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General Lee's offensive policy in the campaign of 1864.

It is a very popular error to speak of General Lee as acting on the defensive in the campaign of 1864, and of his “retreating” before General Grant. The truth is that from the day Grant crossed the Rapidan until (after losing nearly twice as many men as Lee had) he sat down to the siege of Petersburg — a position which he could have occupied at first without firing a gun or losing a man — Lee never made a move except to meet and fight the enemy, and that on the whole campaign he craved nothing so much as “an open field and a fair fight.” He again and again expressed himself to that effect, and always said that if the enemy were allowed to besiege Richmond the result would be a mere question of time.

The following letter to one of his corps commanders brings out clearly his views and purposes. If General Grant had not crossed the James and advanced on Petersburg, Lee would have attacked him in his works, and have tried on him the same tactics which proved so successful against McClellan in 1862. Of course no one can now tell certainly what the result would have been, but General Lee and his ragged veterans were confident of a splendid victory. The letter, however, speaks for itself:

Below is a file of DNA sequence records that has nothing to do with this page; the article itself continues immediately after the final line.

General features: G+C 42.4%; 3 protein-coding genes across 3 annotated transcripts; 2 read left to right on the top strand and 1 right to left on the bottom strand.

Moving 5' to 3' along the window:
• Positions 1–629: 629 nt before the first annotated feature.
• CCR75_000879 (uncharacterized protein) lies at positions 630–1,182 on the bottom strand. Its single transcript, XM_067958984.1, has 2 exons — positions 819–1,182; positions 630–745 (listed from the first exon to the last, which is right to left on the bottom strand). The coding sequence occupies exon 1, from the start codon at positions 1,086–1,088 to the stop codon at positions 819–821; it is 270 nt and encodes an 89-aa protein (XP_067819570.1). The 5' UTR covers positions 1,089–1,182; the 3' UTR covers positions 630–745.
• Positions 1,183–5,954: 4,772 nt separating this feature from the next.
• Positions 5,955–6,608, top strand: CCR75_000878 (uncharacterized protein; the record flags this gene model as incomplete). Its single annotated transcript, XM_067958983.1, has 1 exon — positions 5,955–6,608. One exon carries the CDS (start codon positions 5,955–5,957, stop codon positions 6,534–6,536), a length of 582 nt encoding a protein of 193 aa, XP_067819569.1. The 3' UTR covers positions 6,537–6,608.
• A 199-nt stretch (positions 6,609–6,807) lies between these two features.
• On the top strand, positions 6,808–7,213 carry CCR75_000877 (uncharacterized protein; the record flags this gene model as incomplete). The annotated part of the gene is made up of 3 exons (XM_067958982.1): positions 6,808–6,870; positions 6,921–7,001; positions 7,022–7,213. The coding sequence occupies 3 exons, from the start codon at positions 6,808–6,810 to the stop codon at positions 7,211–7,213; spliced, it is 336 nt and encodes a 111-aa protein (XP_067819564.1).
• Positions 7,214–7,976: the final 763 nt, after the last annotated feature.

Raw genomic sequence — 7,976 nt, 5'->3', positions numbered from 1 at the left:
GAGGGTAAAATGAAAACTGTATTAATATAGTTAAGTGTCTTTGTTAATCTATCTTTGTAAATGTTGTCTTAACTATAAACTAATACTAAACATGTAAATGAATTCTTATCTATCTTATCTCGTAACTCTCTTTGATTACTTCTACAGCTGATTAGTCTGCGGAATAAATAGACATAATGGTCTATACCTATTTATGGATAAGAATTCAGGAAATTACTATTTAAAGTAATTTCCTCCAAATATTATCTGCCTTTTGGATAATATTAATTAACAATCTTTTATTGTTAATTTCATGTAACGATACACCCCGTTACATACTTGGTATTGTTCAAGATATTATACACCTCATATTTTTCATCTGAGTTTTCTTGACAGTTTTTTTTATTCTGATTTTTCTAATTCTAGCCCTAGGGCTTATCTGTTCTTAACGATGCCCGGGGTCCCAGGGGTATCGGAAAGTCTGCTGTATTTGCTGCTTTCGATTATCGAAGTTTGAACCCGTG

Headquarters 12:30 P. M., June, 1864.
General,--I have received your note of 11 A. M. I am glad that you are able to make the disposition of the troops you propose, as it meets my views as expressed in a former note to you. Now that you have your troops in a line I hope you will strengthen it as much as possible, and hold it. I have little fear of your ability to maintain your position if our men do as they generally do. The time has arrived, in my opinion, when something more is necessary than adhering to lines and defensive positions. We shall be obliged to go out and prevent the enemy from selecting such positions as he chooses. If he is allowed to continue that course we shall at last be obliged to take refuge behind the works of Richmond and stand a siege, which would be but a work of time.

We must be prepared to fight him in the field; to prevent his taking positions such as he desires, and I expect the co-operation of all the corps commanders in the course which necessity now will oblige us to pursue.

It is for this purpose that I desire the corps to be kept together, and

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R. E. Lee (6)
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